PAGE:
H. G.  Potter's

   Realms of Whitehawk   

Brother Jacob Magister, a novice, imagines that he can find something more glorious than monastery life. He does not mind it when certain unloving brother-monks sell him to the traveling circus. Quickly  his servitude becomes unbearable, and he manages to escape into the forbidden forest.
 
After a hazardous encounter with a band of real adventurers camping in the woods, Brother Jacob hurries back to the safety of his religious brothers. But now he is newly aware of the malevolent power under which Whitehawk's waning kingdoms, must, without some spirit-champion, forever remain: the Dire of Melancholy, an Archdruid of immense learning and wickedness, draining souls to emptiness. This dark cleric, enemy of all righteousness, will not cease to magically imprison all opposers in the dungeons of his impregnable fortress.
 
The Friars of Whigg, a rival monastery, propose to confront the dark lord with powerful magic, magic lost to time's judgement. By the power of holy thaumaturgy they could raise up from the dead high-level wizards of pre-christian times, waking them from the abyss, and so use the devastating power of their ancient magic against the troll-armies. Great plan, but the problem: invoking the Resurrection on lost pagan souls abuses the power of the Church.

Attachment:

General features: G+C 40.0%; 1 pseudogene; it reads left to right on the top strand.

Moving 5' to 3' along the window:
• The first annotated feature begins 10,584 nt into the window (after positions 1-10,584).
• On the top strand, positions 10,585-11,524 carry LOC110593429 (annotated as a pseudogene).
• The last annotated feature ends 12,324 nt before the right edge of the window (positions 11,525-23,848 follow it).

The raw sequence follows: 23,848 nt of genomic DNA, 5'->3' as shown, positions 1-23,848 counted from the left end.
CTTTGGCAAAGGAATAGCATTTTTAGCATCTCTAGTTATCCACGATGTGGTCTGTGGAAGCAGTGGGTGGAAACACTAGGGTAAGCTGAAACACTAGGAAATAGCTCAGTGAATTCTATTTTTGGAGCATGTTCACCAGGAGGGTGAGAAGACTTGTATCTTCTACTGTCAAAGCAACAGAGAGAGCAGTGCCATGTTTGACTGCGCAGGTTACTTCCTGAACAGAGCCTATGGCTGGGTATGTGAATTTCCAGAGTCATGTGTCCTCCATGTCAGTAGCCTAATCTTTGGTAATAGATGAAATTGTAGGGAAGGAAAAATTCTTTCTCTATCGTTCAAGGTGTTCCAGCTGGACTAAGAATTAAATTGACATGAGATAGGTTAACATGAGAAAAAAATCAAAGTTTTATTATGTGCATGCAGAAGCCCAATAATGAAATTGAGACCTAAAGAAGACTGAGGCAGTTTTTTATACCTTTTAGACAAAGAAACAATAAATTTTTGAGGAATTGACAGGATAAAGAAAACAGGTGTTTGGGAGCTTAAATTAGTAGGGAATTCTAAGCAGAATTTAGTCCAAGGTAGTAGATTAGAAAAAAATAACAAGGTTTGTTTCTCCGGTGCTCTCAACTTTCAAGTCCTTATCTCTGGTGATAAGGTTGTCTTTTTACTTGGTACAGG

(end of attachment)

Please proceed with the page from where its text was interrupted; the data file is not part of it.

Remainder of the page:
As suspicion and fear engulf the monastery, Jacob is falsely accused of arcane summoning. He is unjustly expelled from the monastery. Joining up with a renegade band led by a brave but hot-headed amazon, he sets out into a world of sword and sorcery, a world at the brink of a new dawn of evil... But when the quest brings him into a contest of wits with the Dire of Melancholy himself, Jacob realizes that he could become the dupe by which all the world is deceived, and forfeit even his immortal soul.

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“This Book is amazing! It’s a very interesting blend between christianity and epic fantasy. There are a lot of spiritual and philosophical discussions that makes you reconsider values and thoughts you take for granted.

It has a VERY good language. It’s in my opinion the fantasy book with THE best language.”

J. Lennquist, Goodreads

 

You worry and feel for the characters and their mission, and at the same time it seems you're reading a lost and forgotten tome of Christian history..."

Cory P, Oil City PA

 

"...it combines The Divine Comedy, The Lord of the Rings, and the City of God."

L. Tarleton, Grand R, MI

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CODEX INTERMUND

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